Pre-requisites: MIE231 and MIE365, or permission from instructor
Need strong background in probability.
M. Cevik Annually
Research
Fall 2017
Start: Sept. 12
9am-12noon
Tuesday
BA B024
2
Rigorous introduction to the theory of linear programming. Simplex method, revised simplex method, duality, dual simplex method. Post-optimality analysis. Interior point methods. Decomposition methods. Network flow algorithms. Maximum flow, shortest path, assignment, min cost flow problems.

Pre-requisites: MIE262, APS1005 or equivalent
Require Linear Algebra and Multi-variate Calculus backround
R. Kwon Annually
Research
Fall 2017
Start: Sept. 14
3-6pm
Thursday
MC 306
3
Theory and computational methods of non-linear optimization. Convex sets, convex and concave functions. Unconstrained and Constrained Optimization. Quadratic Programming. Optimality conditions and convergence results. Karush-Kuhn-Tucker conditions. Introduction to penalty and barrier methods. Duality in nonlinear programming.

Pre-requisites: MIE262, APS1005 or equivalent
R. Kwon Annually
Research
Fall 2017
Start: Sept. 11
11am-1pm
Monday
GB 119
4
The objective of the course is to learn analytical models and overview quantitative algorithms for solving engineering and business problems. Data science or analytics is the process of deriving insights from data in order to make optimal decisions. It allows hundreds of companies and governments to save lives, increase profits and minimize resource usage. Considerable attention in the course is devoted to applications of computational and modeling algorithms to finance, risk management, marketing, health care, smart city projects, crime prevention, predictive maintenance, web and social media analytics, personal analytics, etc. Materials in this course are quantitative and computational in nature as well as analytical. Topics include basic statistic, regressions, uncertainty modeling, simulation and optimization modeling, data mining and machine learning, text analytics, artificial intelligence, big data fundamentals and visualizations. IPython and IBM Watson Analytics are modeling and visualization software used in this course. Practical aspects of computational models and case studies in Interactive Python are emphasized.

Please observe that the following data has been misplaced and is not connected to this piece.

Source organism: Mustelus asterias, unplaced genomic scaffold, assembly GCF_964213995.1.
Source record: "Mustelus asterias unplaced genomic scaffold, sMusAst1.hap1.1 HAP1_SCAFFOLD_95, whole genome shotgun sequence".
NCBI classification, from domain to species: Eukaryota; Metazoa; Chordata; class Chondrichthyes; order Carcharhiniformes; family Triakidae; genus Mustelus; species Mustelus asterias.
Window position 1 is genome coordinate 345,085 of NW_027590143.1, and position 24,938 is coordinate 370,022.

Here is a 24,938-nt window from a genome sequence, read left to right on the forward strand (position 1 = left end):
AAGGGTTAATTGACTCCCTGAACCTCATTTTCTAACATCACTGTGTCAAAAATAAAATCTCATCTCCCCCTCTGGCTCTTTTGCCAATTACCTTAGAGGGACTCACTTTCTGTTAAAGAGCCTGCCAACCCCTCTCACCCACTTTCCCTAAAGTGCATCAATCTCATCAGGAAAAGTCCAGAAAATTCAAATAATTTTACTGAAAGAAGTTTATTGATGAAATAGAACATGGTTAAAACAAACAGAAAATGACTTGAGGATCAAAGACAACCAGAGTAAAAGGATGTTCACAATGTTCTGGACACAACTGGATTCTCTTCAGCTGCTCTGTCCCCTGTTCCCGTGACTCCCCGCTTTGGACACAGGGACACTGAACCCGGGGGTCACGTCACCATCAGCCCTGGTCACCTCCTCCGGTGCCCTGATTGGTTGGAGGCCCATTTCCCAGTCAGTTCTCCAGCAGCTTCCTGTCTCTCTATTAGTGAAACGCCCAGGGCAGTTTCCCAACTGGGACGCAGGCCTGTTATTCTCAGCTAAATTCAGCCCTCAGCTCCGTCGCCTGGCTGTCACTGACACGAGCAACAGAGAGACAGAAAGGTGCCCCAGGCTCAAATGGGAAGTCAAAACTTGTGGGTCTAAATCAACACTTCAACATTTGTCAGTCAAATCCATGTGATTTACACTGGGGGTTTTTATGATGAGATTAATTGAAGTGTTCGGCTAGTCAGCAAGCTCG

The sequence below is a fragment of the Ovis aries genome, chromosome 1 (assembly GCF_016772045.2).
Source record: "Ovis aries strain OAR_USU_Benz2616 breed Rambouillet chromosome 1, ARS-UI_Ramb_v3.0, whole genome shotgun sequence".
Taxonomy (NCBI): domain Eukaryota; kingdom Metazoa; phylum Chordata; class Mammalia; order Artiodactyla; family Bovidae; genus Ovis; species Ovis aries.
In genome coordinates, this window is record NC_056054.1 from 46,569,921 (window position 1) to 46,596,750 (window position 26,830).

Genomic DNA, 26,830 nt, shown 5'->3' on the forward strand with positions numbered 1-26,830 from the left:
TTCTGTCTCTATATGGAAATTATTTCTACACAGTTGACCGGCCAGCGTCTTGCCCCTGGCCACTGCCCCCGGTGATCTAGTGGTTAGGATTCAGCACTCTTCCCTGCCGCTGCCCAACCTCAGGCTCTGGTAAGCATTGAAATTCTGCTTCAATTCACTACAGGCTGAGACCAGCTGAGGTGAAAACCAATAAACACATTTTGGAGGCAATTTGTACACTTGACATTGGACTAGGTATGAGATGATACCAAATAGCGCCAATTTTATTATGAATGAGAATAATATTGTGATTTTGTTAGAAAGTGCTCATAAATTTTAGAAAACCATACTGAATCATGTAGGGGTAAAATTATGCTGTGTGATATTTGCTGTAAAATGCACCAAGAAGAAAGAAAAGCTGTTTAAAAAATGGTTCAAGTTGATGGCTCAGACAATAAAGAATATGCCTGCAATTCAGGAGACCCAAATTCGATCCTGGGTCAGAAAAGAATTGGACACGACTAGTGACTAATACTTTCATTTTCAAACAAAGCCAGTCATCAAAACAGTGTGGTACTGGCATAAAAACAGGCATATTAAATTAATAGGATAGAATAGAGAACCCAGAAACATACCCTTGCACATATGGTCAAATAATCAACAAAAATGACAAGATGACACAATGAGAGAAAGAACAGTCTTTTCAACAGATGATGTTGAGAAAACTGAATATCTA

O. Romanko Annually Fall 2017
Start: Sept. 18
6-9pm
Monday
MC 254
5
Determination of optimal maintenance and replacement practices for components and capital equipment; resources of manpower and machinery required for implementation of maintenance practices; and the use of mathematical models in the development of a maintenance information system. The lectures will be supplemented by case study assignments: E.g., Short-term deterministic replacement; Short-term probabilistic replacement; OREST, PERDEC, AGE/CON, SMS and EXAKT programs.

A.K.S. Jardine Biennially Fall 2017
Start: Sept. 06
5-8pm
Wednesday
MC 252
6